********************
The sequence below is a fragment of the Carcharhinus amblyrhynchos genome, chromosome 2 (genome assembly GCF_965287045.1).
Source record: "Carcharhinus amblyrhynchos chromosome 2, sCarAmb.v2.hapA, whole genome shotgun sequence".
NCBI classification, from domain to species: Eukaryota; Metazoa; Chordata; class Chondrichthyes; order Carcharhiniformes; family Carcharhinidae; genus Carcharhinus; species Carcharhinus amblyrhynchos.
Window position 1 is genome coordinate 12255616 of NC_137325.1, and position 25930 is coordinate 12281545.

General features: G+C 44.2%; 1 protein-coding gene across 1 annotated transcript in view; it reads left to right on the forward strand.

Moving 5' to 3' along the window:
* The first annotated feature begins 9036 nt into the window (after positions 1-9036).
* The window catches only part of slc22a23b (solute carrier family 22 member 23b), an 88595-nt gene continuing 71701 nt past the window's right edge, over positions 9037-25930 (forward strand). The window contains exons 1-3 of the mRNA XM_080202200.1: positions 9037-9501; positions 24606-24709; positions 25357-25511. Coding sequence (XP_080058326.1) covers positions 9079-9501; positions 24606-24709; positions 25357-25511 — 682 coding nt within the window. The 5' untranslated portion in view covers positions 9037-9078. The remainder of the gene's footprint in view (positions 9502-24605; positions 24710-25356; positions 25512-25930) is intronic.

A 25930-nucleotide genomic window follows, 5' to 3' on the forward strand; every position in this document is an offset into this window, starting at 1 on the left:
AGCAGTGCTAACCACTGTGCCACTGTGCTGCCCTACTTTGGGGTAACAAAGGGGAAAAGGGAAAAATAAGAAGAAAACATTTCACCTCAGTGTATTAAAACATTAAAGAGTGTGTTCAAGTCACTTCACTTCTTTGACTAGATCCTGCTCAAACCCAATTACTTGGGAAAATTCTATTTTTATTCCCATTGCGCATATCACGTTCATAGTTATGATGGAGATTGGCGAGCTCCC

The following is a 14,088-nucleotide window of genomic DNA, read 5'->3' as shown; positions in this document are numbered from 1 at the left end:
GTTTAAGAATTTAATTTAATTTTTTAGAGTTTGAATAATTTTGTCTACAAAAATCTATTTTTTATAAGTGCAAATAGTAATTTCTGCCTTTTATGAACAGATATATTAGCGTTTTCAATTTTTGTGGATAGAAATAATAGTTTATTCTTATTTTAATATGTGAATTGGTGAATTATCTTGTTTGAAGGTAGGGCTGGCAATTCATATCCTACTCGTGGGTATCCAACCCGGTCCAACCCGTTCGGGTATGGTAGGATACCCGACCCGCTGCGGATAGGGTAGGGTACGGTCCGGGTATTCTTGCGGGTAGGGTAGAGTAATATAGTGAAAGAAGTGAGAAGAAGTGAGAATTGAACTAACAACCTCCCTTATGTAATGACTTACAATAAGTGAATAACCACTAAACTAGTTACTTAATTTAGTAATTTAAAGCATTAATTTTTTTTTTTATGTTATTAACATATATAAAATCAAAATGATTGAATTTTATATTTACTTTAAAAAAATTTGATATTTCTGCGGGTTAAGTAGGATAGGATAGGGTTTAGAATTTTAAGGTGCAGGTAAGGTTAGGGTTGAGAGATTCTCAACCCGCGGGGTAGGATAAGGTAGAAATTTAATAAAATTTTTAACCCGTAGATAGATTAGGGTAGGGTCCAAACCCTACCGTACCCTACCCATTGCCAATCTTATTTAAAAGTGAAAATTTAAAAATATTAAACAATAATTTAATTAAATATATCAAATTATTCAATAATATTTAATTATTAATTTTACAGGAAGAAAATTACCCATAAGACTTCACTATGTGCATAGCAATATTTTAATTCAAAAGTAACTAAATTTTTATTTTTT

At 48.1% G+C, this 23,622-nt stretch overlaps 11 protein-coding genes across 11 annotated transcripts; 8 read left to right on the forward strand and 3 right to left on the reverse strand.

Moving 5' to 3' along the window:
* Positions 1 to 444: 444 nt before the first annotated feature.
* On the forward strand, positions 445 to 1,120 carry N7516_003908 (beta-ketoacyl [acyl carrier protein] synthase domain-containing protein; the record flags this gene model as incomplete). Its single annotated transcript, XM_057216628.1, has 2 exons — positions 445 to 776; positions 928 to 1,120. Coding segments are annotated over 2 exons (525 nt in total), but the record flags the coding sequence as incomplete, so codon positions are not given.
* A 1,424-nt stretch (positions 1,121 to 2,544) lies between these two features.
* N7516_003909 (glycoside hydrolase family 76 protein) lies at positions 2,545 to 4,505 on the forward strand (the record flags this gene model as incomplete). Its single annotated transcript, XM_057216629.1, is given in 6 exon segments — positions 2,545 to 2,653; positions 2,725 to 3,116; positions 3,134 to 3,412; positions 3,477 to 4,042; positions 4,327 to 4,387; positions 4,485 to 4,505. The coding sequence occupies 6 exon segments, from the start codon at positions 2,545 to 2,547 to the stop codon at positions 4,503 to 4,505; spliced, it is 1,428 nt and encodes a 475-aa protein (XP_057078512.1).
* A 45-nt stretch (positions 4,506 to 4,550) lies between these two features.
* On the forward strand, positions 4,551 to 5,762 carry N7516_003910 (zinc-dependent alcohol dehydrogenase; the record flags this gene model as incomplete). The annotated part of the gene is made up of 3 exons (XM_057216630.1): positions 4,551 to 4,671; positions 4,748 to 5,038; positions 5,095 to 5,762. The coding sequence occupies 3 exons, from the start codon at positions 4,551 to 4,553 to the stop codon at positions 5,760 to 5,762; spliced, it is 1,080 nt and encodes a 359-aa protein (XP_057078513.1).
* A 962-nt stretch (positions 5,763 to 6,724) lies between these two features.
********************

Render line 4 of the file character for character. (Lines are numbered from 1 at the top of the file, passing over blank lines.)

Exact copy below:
Window position 1 is genome coordinate 12255616 of NC_137325.1, and position 25930 is coordinate 12281545.